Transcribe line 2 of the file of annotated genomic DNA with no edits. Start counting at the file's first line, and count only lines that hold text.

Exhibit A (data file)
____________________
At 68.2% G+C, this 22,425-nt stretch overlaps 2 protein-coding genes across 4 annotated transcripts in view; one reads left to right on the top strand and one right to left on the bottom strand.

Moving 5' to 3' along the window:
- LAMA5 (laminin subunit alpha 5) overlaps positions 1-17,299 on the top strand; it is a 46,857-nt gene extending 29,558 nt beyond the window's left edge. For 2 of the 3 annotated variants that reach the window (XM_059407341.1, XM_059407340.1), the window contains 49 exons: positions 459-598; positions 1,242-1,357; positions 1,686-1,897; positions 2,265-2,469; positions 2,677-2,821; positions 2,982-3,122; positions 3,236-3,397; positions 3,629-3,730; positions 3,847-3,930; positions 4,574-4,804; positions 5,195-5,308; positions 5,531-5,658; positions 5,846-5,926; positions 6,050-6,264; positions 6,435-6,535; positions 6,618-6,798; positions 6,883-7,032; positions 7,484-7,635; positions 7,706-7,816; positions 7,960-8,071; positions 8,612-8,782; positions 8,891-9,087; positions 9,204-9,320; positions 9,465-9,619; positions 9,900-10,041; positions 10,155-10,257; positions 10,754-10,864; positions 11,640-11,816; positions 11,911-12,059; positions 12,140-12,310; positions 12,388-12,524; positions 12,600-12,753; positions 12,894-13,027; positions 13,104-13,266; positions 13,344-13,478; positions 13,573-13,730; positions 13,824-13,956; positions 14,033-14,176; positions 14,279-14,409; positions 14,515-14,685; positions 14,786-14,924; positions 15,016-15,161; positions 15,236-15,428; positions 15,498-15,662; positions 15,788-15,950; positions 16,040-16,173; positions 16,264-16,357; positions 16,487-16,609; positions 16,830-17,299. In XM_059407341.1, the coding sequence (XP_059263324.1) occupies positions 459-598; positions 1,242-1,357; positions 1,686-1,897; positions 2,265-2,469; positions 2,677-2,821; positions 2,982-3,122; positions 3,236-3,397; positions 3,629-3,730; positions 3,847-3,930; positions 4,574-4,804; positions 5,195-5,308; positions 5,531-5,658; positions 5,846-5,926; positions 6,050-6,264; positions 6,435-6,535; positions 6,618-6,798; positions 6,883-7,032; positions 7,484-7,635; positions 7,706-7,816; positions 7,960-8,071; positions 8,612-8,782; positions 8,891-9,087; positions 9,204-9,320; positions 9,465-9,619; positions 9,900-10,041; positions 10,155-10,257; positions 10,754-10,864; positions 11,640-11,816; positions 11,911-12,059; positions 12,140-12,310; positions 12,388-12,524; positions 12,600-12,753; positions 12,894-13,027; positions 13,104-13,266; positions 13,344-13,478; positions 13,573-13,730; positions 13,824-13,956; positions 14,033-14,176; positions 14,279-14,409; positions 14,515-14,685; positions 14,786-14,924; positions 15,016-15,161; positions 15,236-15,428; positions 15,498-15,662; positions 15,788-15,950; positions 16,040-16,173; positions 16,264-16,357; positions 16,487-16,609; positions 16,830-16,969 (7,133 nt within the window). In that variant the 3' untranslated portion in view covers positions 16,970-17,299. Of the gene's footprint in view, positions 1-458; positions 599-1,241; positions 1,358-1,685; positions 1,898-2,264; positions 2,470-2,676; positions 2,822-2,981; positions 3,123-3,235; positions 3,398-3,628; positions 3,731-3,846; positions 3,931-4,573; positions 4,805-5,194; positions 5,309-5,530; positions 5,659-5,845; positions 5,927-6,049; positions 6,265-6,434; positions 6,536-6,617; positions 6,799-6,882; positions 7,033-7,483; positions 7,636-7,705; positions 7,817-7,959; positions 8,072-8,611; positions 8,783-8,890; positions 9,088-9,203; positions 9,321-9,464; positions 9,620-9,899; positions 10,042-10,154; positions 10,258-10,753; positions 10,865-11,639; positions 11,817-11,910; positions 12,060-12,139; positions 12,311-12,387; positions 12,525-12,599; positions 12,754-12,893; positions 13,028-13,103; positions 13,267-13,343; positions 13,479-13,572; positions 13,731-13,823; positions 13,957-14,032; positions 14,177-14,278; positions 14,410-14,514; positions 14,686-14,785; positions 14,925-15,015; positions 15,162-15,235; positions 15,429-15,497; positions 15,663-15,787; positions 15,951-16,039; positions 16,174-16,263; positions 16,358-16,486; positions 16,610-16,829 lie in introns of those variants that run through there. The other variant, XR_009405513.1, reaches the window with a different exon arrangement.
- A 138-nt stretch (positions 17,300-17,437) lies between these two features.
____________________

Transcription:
Moving 5' to 3' along the window: